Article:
But as outrageous as the racist comments Trump regularly spewed were, the racially unjust governmental actions his administration took and, in the case of COVID-19, didn't take, impacted millions more — especially Black and Brown people.

To begin to heal and move toward real racial justice, we must address not only the harms of the past four years, but also the harms tracing back to this country's origins. Racism has played an active role in the creation of our systems of education, health care, ownership, and employment, and virtually every other facet of life since this nation's founding.

Our history has shown us that it's not enough to take racist policies off the books if we are going to achieve true justice. Those past policies have structured our society and created deeply-rooted patterns and practices that can only be disrupted and reformed with new policies of similar strength and efficacy. In short, a systemic problem requires a systemic solution. To combat systemic racism, we must pursue systemic equality.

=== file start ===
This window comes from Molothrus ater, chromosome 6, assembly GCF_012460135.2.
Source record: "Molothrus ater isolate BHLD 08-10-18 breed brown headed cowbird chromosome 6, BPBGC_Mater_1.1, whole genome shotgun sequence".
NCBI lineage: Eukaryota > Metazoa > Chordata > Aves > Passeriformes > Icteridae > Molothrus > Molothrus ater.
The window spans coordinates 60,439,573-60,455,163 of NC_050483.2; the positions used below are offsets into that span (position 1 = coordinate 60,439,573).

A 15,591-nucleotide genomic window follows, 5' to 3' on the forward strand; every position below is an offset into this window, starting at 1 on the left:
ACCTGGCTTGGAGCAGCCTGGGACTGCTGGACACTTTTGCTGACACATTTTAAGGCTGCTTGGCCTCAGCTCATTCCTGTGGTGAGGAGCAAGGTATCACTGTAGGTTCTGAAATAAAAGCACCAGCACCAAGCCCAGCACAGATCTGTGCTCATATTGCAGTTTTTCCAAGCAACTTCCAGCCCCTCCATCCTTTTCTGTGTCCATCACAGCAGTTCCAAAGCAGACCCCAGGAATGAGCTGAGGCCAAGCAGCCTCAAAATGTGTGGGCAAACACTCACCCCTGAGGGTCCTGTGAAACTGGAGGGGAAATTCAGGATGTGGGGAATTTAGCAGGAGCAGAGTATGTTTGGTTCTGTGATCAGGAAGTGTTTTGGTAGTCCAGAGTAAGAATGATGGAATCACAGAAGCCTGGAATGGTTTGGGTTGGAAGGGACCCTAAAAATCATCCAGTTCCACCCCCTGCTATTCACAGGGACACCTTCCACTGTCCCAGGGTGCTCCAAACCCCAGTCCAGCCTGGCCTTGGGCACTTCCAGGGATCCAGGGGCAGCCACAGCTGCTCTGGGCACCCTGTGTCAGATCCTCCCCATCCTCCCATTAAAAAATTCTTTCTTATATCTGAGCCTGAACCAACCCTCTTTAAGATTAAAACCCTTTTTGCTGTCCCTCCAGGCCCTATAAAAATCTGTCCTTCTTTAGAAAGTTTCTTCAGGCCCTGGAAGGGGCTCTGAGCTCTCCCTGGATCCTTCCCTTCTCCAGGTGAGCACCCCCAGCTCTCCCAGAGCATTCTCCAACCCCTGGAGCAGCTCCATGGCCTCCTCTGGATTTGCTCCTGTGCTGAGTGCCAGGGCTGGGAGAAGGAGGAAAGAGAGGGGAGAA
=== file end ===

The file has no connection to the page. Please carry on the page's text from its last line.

What is Systemic Racism?

A system is a collection of elements that are organized for a common purpose. Racism in America is a system that combines economic, political, and social components. That system specifically disempowers and disenfranchises Black people, while maintaining and expanding implicit and explicit advantages for white people, leading to better opportunities in jobs, education, and housing, and discrimination in the criminal legal system. For example, the country's voting systems empower white voters at the expense of voters of color, resulting in an unequal system of governance in which those communities have little voice and representation, even in policies that directly impact them.